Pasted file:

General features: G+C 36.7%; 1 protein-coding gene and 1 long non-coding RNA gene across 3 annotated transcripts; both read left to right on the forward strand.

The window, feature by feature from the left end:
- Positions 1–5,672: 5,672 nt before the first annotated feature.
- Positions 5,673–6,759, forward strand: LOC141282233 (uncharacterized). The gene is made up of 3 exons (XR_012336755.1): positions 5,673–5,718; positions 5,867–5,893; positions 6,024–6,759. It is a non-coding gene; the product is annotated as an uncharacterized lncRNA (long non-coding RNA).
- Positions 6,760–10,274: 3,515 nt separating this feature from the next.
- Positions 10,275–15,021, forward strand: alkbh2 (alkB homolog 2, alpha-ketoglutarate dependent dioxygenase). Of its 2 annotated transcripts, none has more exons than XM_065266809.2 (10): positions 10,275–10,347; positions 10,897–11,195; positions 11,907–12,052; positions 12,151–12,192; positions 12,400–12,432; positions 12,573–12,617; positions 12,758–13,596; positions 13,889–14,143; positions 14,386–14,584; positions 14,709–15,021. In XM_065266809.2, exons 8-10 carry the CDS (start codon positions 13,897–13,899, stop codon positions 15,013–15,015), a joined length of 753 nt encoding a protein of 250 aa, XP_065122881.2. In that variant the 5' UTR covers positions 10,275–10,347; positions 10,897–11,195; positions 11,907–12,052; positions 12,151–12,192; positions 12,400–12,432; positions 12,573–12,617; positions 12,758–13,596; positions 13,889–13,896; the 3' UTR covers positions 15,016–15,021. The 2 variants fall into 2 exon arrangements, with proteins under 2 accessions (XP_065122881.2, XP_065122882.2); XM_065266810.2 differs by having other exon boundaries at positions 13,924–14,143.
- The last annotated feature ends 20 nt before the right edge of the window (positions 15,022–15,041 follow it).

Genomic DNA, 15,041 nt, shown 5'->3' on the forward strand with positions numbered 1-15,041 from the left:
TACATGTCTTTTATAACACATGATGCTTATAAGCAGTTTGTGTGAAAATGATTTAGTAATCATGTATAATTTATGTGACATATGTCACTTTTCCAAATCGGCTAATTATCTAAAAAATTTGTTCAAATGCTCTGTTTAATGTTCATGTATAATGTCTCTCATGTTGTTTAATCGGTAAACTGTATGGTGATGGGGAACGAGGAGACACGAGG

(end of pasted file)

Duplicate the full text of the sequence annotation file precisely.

General features: G+C 36.7%; 1 protein-coding gene and 1 long non-coding RNA gene across 3 annotated transcripts; both read left to right on the forward strand.

The window, feature by feature from the left end:
- Positions 1–5,672: 5,672 nt before the first annotated feature.
- Positions 5,673–6,759, forward strand: LOC141282233 (uncharacterized). The gene is made up of 3 exons (XR_012336755.1): positions 5,673–5,718; positions 5,867–5,893; positions 6,024–6,759. It is a non-coding gene; the product is annotated as an uncharacterized lncRNA (long non-coding RNA).
- Positions 6,760–10,274: 3,515 nt separating this feature from the next.
- Positions 10,275–15,021, forward strand: alkbh2 (alkB homolog 2, alpha-ketoglutarate dependent dioxygenase). Of its 2 annotated transcripts, none has more exons than XM_065266809.2 (10): positions 10,275–10,347; positions 10,897–11,195; positions 11,907–12,052; positions 12,151–12,192; positions 12,400–12,432; positions 12,573–12,617; positions 12,758–13,596; positions 13,889–14,143; positions 14,386–14,584; positions 14,709–15,021. In XM_065266809.2, exons 8-10 carry the CDS (start codon positions 13,897–13,899, stop codon positions 15,013–15,015), a joined length of 753 nt encoding a protein of 250 aa, XP_065122881.2. In that variant the 5' UTR covers positions 10,275–10,347; positions 10,897–11,195; positions 11,907–12,052; positions 12,151–12,192; positions 12,400–12,432; positions 12,573–12,617; positions 12,758–13,596; positions 13,889–13,896; the 3' UTR covers positions 15,016–15,021. The 2 variants fall into 2 exon arrangements, with proteins under 2 accessions (XP_065122881.2, XP_065122882.2); XM_065266810.2 differs by having other exon boundaries at positions 13,924–14,143.
- The last annotated feature ends 20 nt before the right edge of the window (positions 15,022–15,041 follow it).

Genomic DNA, 15,041 nt, shown 5'->3' on the forward strand with positions numbered 1-15,041 from the left:
TACATGTCTTTTATAACACATGATGCTTATAAGCAGTTTGTGTGAAAATGATTTAGTAATCATGTATAATTTATGTGACATATGTCACTTTTCCAAATCGGCTAATTATCTAAAAAATTTGTTCAAATGCTCTGTTTAATGTTCATGTATAATGTCTCTCATGTTGTTTAATCGGTAAACTGTATGGTGATGGGGAACGAGGAGACACGAGG